EghtesadOnline: The Plan and Budget Organization has released an analytical report on the performance of banks in fiscal 2017-18.
It gives poor marks to the banks’ overall performance in comparison to their international peers and puts the blame squarely on the capital inadequacy of lenders and their inability to recover their non-performing loans.
Among other things, the PBO reckons low capital base, shareholders' aversion to increasing the capital of banks, flawed capital adequacy rules, obscure banking financial statements, declining profits, mounting accumulated losses plus inappropriate methods of capital increase used by banks as the most important reasons behind the capital inadequacy of banks.
The report says that the ratio of non-performing loans is higher than acceptable international norms. It also points to measures of some lenders to include piled-up non-performing loans in their assets running the risk of losing capital, Financial Tribune reported.
On the other hand, borrowers’ failure to repay debts will disrupt the cash flow and lead to disruptions in the key sector, the PBO warned.
It points to the unworkable methods of some banks to reduce non-performing loans by rolling over debts, saying that soured loans accounted for a massive 60% of the total arrears in fiscal 2017-18.
To cut the size of NPLs, the PBO proposes pursuing claims with the help of special courts and reforming bylaws that engendered non-performing loans in the first place.
Part of the positive points relates to the inter-bank market, which the report says witnessed a remarkable 106% growth in the 12 months compared to the year before. Inter-bank lending accounted for 31% of the short term banking finance during the period.
According to the PBO, in the previous fiscal the number of inter-bank deals was 38,101 worth 64 quadrillion rials ($571 billion).
Recalling past unsuccessful experiences, the PBO says arbitrary decision-making in allocating CBI financial resources had indeed increased the size of non-performing loans.
It points to the lenders’ negligence in evaluating the eligibility of loan applicants, their obvious indifference to technical, economic and financial viability of projects for which loans are allocated and banks’ sheer lack of motivation to collect bad loans as obstacles that impede the work of the banking sector.
The PBO touches on money creation as a phenomenon that resulted in runaway inflation stressing that liquidity has ballooned in recent years.
“Money creation by the banking system is visibly incompatible with the economic conditions that is characterized saliently by financial constraints and increasing limits on accessing bank credits.”
It continues to say that the colossal liquidity growth accompanied by the lower growth of base money is one of the impacts of high interest rates and the bulk of money arising from the high interest rates.
“When banks set interest rates on deposits higher than the interest they receive from loans and when the volume of non-performing loans expands exponentially, the economy inevitably creates money by paying interest.”
The PBO is of the strong opinion that one way to fix the problem, which is mainly associated with “fictitious assets,” is by implementing a comprehensive plan of action to reform the structure of banks.
According to the report, purging fictitious assets from bank balance sheets, making financial assets transparent and updating financial reporting procedures to render it compatible with international standards are among key measures that must be incorporated in any future bank reform package.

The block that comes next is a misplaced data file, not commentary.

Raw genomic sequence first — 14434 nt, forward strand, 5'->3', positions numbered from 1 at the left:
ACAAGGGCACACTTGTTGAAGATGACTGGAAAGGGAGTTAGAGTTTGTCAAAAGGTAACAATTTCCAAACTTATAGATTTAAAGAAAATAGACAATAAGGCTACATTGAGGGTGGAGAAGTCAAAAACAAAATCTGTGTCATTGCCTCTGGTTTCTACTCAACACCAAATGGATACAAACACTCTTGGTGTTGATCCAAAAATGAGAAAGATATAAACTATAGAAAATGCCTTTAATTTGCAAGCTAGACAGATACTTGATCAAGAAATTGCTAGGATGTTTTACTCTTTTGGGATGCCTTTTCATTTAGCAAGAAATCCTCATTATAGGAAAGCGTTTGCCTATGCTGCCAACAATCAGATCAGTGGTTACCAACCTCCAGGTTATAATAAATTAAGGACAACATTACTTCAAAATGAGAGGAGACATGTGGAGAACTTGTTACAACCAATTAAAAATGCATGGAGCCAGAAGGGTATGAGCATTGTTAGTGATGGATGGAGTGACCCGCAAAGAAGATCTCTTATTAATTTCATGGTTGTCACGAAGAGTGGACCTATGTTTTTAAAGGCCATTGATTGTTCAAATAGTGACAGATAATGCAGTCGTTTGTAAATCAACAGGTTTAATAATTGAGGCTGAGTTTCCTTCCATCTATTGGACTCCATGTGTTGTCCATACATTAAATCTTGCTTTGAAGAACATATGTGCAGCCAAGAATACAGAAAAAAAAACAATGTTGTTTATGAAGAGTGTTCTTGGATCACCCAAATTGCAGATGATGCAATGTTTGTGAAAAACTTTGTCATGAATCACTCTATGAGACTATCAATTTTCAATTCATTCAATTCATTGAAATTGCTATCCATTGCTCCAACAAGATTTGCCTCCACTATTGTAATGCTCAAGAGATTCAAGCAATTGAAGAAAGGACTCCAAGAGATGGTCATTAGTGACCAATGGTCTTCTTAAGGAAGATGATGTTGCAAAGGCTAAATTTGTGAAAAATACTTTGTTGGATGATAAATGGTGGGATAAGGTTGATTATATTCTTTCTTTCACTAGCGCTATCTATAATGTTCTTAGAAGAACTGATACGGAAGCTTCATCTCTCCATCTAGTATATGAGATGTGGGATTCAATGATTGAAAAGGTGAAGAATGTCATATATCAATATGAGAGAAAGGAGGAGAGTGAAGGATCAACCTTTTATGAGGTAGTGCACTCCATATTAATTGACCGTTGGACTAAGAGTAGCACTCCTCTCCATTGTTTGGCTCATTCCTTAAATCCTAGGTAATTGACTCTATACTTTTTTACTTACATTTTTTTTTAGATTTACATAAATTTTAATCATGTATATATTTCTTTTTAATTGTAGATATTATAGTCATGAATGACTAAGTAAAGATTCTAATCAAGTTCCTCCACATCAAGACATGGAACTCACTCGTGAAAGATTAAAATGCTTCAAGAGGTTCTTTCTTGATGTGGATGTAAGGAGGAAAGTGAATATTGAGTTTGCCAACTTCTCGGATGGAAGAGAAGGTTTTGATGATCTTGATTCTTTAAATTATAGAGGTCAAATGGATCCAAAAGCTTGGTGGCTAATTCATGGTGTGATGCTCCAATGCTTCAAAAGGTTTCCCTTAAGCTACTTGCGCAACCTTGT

Beside the above suggestions, the PBO proposes the following as solutions to cope with the raft of challenges pulling down the banking sector:
- Diversifying leverages for implementing monetary policies of CBI by developing appropriate mechanisms to launch an open market operation
Open market operations are a financial instrument through which central banks buy and sell securities in the open market to expand or restrict money supply.
As seen in the 2019-20 budget bill, the CBI will launch open market operations and trade in Islamic bonds issued by government for clearing its debts to banks.
- Drafting and implementing a plan for reforming the banking system. The plan should include revisiting banks’ balance sheets and other financial statements according to the framework provided by International Financial Reporting Standards.
- Identifying well-performing banks from their poorly performing peers in terms of their balance sheet and exercising punitive measures on banks that violate financial rules.
- Establishing a mechanism for liquidation, bankruptcy and mergers of banks that have failed to perform.
- Obliging banks to sell their assets and surplus property to companies active in non-banking sectors given the increase in prices in the asset market.
- Levying taxes on banks surplus assets as per the provisions of Law for Removing Obstacles to Competitive Production and Promoting the Country's Financial System, which bind banks to sell 33% of their excess assets annually under the oversight of the Money and Credit Council.
- Creating a robust assessment mechanism to help banks allocate loans to truly eligible applicants.
- Continuing measures to organize the informal monetary market and unauthorized credit institution.
- Banning loans to nonviable projects.
- Diversifying financial instruments to provide for assorted customers’ needs.
- Issuing Islamic bonds via banks backed by their own assets (also known as Sukuk), which should help increase capital.
- Launching open market operations by the CBI.
- CBI lending to banks in exchange for collateral.
- Categorizing banks as per their performance and treating them differently in terms of different indexes and conformity with CBI regulations.